“How to Read A Film: The American Western” concludes with Clint Eastwood’s 1992 “Unforgiven” Sun., May 15

Best Video Film & Cultural Center concludes Mark Schenker’s 11th installment of his “How to Read a Film” series, focusing again this season on a genre rather than a director. Having presented two series on film noir and another on screwball comedy, he turns now to another distinctively American film category: the western. He will consider four great movies ranging from the 1930’s through the 1950’s—a great decade for the genre both in the theater and on TV—to the 1990’s.

The concluding film in the four-film series is “Unforgiven” (1992), directed by Clint Eastwood. Admission is $7 and the event starts at 2 PM, May 15. The preceding films were “Stagecoach” (1939), “The Gunfighter” (1950), and “The Naked Spur” (1953).

The series engaged with four major filmmakers and an array of actors celebrated for their work in and beyond the western genre: John Wayne, Gregory Peck, and James Stewart; Claire Trevor and Robert Ryan; Clint Eastwood and Gene Hackman—along with Morgan Freeman, Janet Leigh, Ralph Meeker, and the great character actor Millard Mitchell*—twice!

Upon its 1992 release, “Unforgiven” was a New York Times Critic’s Pick. Vincent Canby wrote:

As written by David Webb Peoples and directed by Mr. Eastwood, “Unforgiven” is a most entertaining western that pays homage to the great tradition of movie westerns while surreptitiously expressing a certain amount of skepticism. Mr. Eastwood has learned a lot from his mentors, including the great Don Siegel (“Two Mules for Sister Sara’ and “The Beguiled,” among others), a director with no patience for sentimentality.

Mark Schenker’s lectures are accompanied by screenings of the films to illustrate the points he is making—it’s like a live commentary track! (He strongly recommends viewing the movie before attending a “How to Read a Film” event.) His previous lectures on the films of Alfred Hitchcock, Stanley Kubrick, and Billy Wilder (among others) and the historical context in which the TV series “Downton Abbey” took place were erudite and entertaining.

Support for this series has been provided to Best Video Film & Cultural Center from CT Humanities (CTH), with funding provided by the Connecticut State Department of Economic and Community Development/Connecticut Office of the Arts (COA) from the Connecticut State Legislature.

Mark Schenker returns with 10th “How to Read a Film” series Sun., Oct. 3, at 2 PM

Best Video Film & Cultural Center is pleased to bring back Mark Schenker for the tenth installment of his popular “How to Read a Film” series, starting on Sun., Oct. 3, at 2 PM. Admission to each lecture is $7.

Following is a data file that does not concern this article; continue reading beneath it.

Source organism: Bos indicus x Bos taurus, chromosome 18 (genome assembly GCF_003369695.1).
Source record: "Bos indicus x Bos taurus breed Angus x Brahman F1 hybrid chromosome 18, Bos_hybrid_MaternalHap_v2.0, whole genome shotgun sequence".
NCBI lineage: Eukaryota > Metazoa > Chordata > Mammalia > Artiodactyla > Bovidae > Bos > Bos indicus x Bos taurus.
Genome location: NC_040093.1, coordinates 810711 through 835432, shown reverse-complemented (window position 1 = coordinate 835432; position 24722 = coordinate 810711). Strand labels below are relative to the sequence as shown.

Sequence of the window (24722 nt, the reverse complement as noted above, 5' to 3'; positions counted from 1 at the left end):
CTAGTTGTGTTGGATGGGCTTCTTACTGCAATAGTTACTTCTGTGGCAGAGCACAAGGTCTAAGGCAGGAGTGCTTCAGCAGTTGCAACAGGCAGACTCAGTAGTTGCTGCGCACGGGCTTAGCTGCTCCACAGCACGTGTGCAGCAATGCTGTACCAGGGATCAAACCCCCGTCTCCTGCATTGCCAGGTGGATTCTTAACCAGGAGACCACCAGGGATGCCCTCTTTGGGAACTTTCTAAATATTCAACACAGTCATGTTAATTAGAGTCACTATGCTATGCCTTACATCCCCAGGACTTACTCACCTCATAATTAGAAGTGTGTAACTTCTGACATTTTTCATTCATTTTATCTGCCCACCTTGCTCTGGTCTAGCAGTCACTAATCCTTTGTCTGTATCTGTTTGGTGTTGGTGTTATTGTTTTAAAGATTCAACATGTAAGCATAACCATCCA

In previous installments of “How to Read A Film,” Schenker has zeroed in on a specific director’s oeuvre or focused on four films in a particular genre, like film noir. For this series, he will “focus more broadly on genre, and how a consideration of three great genres of American film can yield a greater understanding of one of Quentin Tarantino’s masterpieces, “Inglourious Basterds,” which audaciously combines aspects of screwball comedy, film noir, and western.”

This will be an indoors event with the following covid protocols in place:

• 30 attendees max
• proof of vaccination required
• masks required (they can be lowered to take drinks or eat popcorn but should be raised back up when done)

The schedule for the series:

Sun., Oct. 3, 2 PM: “Bringing Up Baby” (1938, screwball comedy, dir. by Howard Hawks)

Sun., Oct. 10, 2 PM: “Criss Cross” (1949, film noir, dir. by Robert Siodmak)

Sun., Oct. 24, 2 PM: “The Searchers” (1956, western, dir. by John Ford)

Sun., Oct. 31, 2 PM: “Inglourious Basterds” (2009, dir. by Quentin Tarantino)

Of “Bringing Up Baby,” the inaugural film in this series, Brian Tallerico wrote at RogerEbert.com:

Movies don’t get much more delightful and joyous than “Bringing Up Baby,” a film that honestly shaped my youth. Raised on classic musicals, my mother also loved classic comedies, and comedies don’t get more classic than this 1938 screwball masterpiece from Howard Hawks. Katherine Hepburn and Cary Grant star in a film that was reportedly so much fun to make that the production had to regularly stop for laugh breaks.

Mark Schenker’s lectures are accompanied by screenings of the films to illustrate the points he is making—it’s like a live commentary track! His previous lectures on the films of Alfred Hitchcock, Stanley Kubrick, and Billy Wilder (among others) and the historical context in which the TV series “Downton Abbey” took place were erudite and entertaining.

New releases 9/4/18

Top Hits